The United Kingdom will be engaged in “military efforts to deter Russian attacks” over the Black Sea, the Prime Minister’s Office has said, as the government condemns the Kremlin for damaging global food security.
Russia withdrew from the Black Sea Grain Deal in July, an agreement brokered between Putin’s government and Turkey which allowed ships carrying Ukrainian-grown grain to transit the Black Sea to the world beyond. The deal was seen as critical given that Ukraine exports represent one of the top sources of grain for areas such as North Africa and the Near East, and a slump in supply by grain being held up in Ukraine saw global prices soar, intensifying hardship for many.
The British government has said the deal provided “a lifeline for millions of people around the world who depend on Ukrainian grain exports”.
Despite Russia’s move to resume attacking civilian ships in the Black Sea — which is Ukraine’s main logistical link to the outside world for bulk cargo — the UK said it would be providing cover in the region to see the flow of ships continue.
In a statement by Prime Minister Rishi Sunak’s office on Friday, the UK said it would use the nation’s “intelligence, surveillance, and reconnaissance” in “military efforts to deter Russian attacks” in the Black Sea. It said it would alert the world if intelligence showed Russia was about to launch attacks on civilian shipping, and would reveal the attacker should they take place to “prevent false flag claims that seek to deflect blame from Russia”.
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Making clear how this would be achieved, the UK stated there would be British warplanes deployed to the Black Sea. The statement asserted: “As part of these surveillance operations, RAF aircraft are conducting flights over the area to deter Russia from carrying out illegal strikes against civilian vessels transporting grain.”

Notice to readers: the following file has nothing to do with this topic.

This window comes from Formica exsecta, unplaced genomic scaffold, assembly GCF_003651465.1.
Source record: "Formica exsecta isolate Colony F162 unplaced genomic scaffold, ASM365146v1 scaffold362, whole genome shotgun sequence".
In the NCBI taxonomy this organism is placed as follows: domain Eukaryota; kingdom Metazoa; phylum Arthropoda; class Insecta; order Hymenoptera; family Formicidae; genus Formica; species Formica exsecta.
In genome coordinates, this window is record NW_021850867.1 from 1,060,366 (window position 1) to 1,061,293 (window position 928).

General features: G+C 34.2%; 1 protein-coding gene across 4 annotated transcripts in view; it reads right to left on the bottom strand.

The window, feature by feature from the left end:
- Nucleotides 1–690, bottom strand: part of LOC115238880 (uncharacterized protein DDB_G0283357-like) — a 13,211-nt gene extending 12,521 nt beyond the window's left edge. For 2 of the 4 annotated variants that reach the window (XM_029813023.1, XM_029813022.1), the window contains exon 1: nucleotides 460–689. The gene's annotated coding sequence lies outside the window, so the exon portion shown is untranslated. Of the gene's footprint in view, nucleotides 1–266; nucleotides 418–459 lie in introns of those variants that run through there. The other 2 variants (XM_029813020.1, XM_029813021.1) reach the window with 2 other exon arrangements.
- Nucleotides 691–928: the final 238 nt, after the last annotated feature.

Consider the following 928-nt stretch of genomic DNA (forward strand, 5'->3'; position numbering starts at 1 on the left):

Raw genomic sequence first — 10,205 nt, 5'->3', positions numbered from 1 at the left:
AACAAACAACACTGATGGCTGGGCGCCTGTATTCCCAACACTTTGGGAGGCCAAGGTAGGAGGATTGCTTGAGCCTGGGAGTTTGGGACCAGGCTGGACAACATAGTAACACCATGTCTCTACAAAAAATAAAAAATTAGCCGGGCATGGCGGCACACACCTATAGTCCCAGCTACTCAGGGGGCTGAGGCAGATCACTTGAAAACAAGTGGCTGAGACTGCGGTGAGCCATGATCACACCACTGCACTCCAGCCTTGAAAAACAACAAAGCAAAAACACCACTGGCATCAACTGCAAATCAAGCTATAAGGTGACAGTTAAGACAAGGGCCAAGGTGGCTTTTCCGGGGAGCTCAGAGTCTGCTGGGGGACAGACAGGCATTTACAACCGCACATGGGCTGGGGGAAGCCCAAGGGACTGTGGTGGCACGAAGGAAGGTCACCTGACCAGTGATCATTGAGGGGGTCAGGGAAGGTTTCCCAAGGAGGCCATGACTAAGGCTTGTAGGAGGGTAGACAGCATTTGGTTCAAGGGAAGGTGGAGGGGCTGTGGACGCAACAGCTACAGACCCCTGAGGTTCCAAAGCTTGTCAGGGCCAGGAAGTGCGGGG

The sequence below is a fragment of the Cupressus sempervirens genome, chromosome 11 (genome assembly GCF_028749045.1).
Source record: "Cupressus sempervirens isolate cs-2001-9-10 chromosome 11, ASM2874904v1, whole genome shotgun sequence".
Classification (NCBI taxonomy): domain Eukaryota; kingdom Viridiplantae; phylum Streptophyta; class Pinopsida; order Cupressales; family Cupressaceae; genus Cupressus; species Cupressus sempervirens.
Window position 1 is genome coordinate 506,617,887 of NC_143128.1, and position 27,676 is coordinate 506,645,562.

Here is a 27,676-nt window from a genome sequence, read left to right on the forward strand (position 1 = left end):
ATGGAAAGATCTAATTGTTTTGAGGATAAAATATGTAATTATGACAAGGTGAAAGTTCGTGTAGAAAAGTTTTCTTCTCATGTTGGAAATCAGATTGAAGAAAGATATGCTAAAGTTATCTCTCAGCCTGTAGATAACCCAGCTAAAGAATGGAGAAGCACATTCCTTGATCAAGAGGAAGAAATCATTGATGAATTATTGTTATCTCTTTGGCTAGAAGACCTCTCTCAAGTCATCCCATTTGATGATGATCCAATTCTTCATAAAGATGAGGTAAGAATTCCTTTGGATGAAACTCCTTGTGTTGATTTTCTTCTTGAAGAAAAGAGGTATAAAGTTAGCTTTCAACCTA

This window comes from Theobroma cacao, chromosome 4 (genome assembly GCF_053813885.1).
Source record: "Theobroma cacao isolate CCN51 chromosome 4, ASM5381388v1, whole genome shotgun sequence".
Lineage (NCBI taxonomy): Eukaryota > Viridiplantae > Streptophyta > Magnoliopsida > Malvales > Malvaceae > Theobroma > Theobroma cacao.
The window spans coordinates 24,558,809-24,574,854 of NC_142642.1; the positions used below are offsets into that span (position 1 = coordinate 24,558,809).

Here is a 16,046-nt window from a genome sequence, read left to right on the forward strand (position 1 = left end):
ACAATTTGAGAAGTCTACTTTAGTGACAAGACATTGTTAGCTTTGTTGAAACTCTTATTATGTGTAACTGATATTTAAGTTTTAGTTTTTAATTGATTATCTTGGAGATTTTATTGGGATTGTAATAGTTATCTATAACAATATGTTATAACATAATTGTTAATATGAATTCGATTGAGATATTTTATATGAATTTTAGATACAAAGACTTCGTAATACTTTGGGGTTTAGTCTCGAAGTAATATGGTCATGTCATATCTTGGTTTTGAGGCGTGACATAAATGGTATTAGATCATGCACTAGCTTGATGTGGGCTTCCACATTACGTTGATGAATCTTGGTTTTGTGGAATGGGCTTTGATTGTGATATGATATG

While it is clear the deterrence in this case comes from the risk to Russia of being observed in the act of launching attacks and that being shared with the world, previous experience in the Ukraine War shows the close proximity of Western assets to Russia increases the risk of confrontation.
In March, a U.S. ‘Reaper’-type unmanned aerial surveillance and attack drone was lost over the Black Sea after aggressively manoeuvring Russian jets harassed the platform. Ultimately, either in a calculated escalation or a fumble by the Russian pilot, one of the jets clipped the drone with its wing during a fast pass, sending the unmanned aircraft tumbling into the sea.
Attacks on merchant ships are not the only way in which Russia has sought to destroy Ukraine’s grain-exporting infrastructure during the course of the war. Some strikes, it is claimed, appear to have purposefully targeted grain storage and handling facilities, and a particular feature of the recent war has been concentrated on the bombing of ports. As Ukraine has shifted its focus away from the Black Sea to try and export to Europe’s interior up the Danube river, attacks have been launched against Ukraine’s river ports too.
Some of these have come remarkably close to NATO territory, with attacks on one Ukrainian port reported to have been observed at close range by Romanian NATO troops stationed just 200 yards away on the other side of the river.
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